Le Morte d'Arthur Summary
In Le Morte d'Arthur, Sir Thomas Malory draws on Arthurian legend to embellish the tale of King Arthur's death.
- Arthur, himself an illegitimate son of King Uther Pendragon, has an affair with his half-sister, Morgause. This incestuous affair results in a son, Mordred.
- The Lady of the Lake strengthens Arthur's claim to the throne by giving him Excalibur. He becomes king and forms the Knights of the Round Table.
- Arthur's son, Mordred, rebels against him. During a fight, Arthur runs Mordred through with a spear but receives a blow to the head. His body is sent to Avalon.
Last Updated on May 6, 2015, by eNotes Editorial. Word Count: 899
The enchanter Merlin advises King Uther Pendragon to establish the fellowship of the Round Table, which will be comprised of the 140 greatest knights in the kingdom. Merlin is to continue his role of Uther’s counselor with Uther’s son, Arthur, who will maintain and immortalize the tradition of the Round Table.
Arthur’s life begins as the result of an illicit affair between Igraine, the duchess of Tintagel and the wife of Gorlois, and Uther Pendragon. Merlin’s magic art had allowed Uther to visit Igraine in the likeness of her husband, of whose death she is as yet unaware. Arthur is conceived as a result of this deception. Ignorant of his true origin, he is brought up from infancy by one of Uther’s knights.
In Arthur’s youth, the Lady of the Lake, Nimue, presents him with the sign of his kingship: Excalibur, a great sword encrusted with precious stones. Still ignorant of the identity of his mother, Arthur has a brief love affair with Morgause, the queen of Orkney and one of Igraine’s three daughters—and, thus, Arthur’s half sister. The product of this incestuous liaison is Mordred, who is both King Arthur’s nephew and his illegitimate son. Sir Gawain, a knight intensely loyal to Arthur, is the son of King Lot of Orkney and his queen, Morgause. Gawain is, therefore, Arthur’s nephew.
Arthur takes Guinevere as his queen. Lancelot, a French knight and warrior of almost superhuman capabilities, joins the Round Table and becomes the courtly lover of Queen Guinevere. He is practicing a medieval convention in which a knight chastely loves and honors a lady without regard to her marital status. This chaste love eventually becomes carnal, sowing the seeds of destruction for Arthur’s kingdom.
In Camelot, seat of Arthur’s court, Lancelot and Guinevere have begun a love affair. Mordred and Sir Agravain—one of Gawain’s several brothers, who dislikes Lancelot intensely—plot to capture Lancelot and the queen in flagrante. The king goes hunting, allowing Mordred and Agravain the opportunity to substantiate, if they can, their charges against the lovers. Lancelot indeed visits the queen’s chamber. The two conspirators and an additional twelve knights of the Round Table trap Lancelot within the queen’s chamber and demand that he surrender himself to them. When Lancelot finally emerges, he slays Agravain and his twelve companions. Only Mordred, wounded, escapes. Lancelot entreats Guinevere to go away with him but, grief-stricken at the disastrous results of her adultery, she tells him she will stay.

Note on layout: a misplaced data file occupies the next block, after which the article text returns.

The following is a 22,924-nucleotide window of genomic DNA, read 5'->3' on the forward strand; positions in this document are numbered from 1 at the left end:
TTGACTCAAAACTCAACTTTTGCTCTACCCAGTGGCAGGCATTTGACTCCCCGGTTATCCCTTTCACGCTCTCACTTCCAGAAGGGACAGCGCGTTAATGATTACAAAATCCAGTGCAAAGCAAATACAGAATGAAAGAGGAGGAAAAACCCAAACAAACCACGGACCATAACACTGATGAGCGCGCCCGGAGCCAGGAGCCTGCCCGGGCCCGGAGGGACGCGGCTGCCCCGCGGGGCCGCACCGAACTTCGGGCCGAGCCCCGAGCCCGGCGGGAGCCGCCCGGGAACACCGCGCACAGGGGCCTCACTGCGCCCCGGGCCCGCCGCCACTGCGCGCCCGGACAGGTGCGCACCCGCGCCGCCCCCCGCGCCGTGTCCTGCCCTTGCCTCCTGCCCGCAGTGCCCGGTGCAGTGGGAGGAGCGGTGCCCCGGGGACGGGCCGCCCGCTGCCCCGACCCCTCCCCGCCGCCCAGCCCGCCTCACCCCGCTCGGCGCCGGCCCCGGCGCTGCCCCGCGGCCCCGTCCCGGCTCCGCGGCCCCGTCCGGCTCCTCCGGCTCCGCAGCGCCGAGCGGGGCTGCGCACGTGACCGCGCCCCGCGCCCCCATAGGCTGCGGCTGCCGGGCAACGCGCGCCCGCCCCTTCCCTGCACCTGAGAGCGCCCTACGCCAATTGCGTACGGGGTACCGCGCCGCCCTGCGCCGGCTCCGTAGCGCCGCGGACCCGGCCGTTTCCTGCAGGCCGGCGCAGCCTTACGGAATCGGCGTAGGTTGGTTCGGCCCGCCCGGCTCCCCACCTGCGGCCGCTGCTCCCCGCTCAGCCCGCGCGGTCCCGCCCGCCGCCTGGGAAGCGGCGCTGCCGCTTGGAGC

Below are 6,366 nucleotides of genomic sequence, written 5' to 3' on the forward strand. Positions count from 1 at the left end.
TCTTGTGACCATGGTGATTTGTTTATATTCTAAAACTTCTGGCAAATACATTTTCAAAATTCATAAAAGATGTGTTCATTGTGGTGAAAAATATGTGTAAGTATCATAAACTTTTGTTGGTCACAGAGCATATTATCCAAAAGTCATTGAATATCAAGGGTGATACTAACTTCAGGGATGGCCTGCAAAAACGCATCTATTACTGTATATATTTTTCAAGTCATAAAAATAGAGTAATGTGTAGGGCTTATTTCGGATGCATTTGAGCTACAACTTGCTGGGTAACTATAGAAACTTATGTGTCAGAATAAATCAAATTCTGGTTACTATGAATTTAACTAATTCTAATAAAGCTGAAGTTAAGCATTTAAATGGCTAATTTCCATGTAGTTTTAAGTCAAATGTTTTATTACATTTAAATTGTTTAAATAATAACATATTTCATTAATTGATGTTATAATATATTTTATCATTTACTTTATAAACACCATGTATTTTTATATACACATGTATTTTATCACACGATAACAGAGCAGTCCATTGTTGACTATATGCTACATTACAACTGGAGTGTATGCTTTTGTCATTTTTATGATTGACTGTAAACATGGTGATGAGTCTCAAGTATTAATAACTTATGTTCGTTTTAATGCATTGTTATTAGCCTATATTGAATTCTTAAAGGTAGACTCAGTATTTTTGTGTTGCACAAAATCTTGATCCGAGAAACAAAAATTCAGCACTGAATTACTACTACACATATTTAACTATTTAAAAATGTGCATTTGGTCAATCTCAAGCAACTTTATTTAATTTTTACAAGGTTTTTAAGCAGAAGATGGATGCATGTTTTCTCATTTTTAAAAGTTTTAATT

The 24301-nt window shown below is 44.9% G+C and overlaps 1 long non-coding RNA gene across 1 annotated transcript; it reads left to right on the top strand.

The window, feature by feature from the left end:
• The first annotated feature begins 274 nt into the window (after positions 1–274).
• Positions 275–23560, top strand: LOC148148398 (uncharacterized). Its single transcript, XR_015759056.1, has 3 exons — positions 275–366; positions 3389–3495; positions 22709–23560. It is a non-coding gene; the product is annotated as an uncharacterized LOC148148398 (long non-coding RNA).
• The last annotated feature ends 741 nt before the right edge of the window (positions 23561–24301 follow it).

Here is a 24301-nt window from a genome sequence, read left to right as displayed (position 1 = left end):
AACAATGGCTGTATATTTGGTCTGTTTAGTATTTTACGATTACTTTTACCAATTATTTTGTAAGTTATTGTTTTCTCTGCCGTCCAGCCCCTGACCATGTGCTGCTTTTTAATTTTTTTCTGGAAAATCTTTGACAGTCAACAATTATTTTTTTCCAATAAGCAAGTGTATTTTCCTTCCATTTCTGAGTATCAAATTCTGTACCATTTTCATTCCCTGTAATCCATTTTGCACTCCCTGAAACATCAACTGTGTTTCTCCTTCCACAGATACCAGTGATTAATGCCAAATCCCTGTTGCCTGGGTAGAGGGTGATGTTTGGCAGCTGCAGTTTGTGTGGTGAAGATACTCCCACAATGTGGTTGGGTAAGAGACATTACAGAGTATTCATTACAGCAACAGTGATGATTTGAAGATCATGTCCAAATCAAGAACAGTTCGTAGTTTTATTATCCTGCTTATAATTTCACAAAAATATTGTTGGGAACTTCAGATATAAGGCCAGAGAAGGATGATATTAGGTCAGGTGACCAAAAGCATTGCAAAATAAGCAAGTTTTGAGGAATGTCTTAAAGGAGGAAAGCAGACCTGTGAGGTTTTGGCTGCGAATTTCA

Guinevere is to be burned at the stake for her offense. Arthur bids Gawain and his brothers, Gaheris and Gareth, to lead the queen to the fire. Gawain respectfully declines, but his brothers reluctantly obey; they refuse, however, to bear arms. Lancelot rides to the queen’s rescue, slaying all who oppose him. Unfortunately, in the crush of battle, he unwittingly kills the unarmed Gaheris and Gareth. He takes Guinevere to Joyous Garde, his castle in England. Gawain, formerly Lancelot’s dear friend, now becomes his implacable enemy. After the pope arranges a truce between the forces of Lancelot and the king, Lancelot returns Guinevere. He and his kin leave England to become rulers of France.
Arthur, encouraged by Gawain, invades France and renews the war. Mordred takes advantage of Arthur’s absence and declares himself king. He attempts to marry Guinevere, but she escapes. Upon learning of Mordred’s treachery, Arthur and his army return to England. Gawain’s life is taken when a battle ensues on the landing grounds. Before he dies, however, he repents for pressing Arthur to make war on Lancelot. Arthur is urged in a dream to make a one-month truce with Mordred; the usurper agrees, but both he and the king tell their men to attack if a sword is brandished. Unluckily, a knight is bitten on the foot by an adder, and when he raises his sword to kill the serpent, a general battle breaks out. One hundred thousand participants are killed and, at the conclusion of the carnage, Arthur and Mordred meet in single combat. Arthur runs his son through with his spear but simultaneously receives a mortal wound to the head. Finally, only he and Sir Bedivere remain alive.
The dying Arthur instructs Bedivere to cast Excalibur into the lake. Bedivere, seduced by the richness of the sword, twice hides it and lies to the king. The third time, however, Bedivere obeys. A hand reaches up, grasps Excalibur, and draws it beneath the surface. Bedivere puts the king on a barge containing three queens clad in mourning—his sister, Queen Morgan la Fée; the queen of North Wales; and the queen of the Waste Lands, all accompanied by Nimue, the Lady of the Lake. As he is being rowed away, Arthur tells Bedivere he is going to Avilion (a possible earthly paradise) either to die or to recover from his wound. Bedivere later discovers a chapel where a hermit tells him of a number of ladies who had visited at midnight with a corpse for him to bury.
No one is certain that King Arthur is dead. The inscription on his tomb refers to him as the once and future king—he may come again if England needs him. Guinevere becomes a nun and Lancelot a priest, ever doing penance for their sins.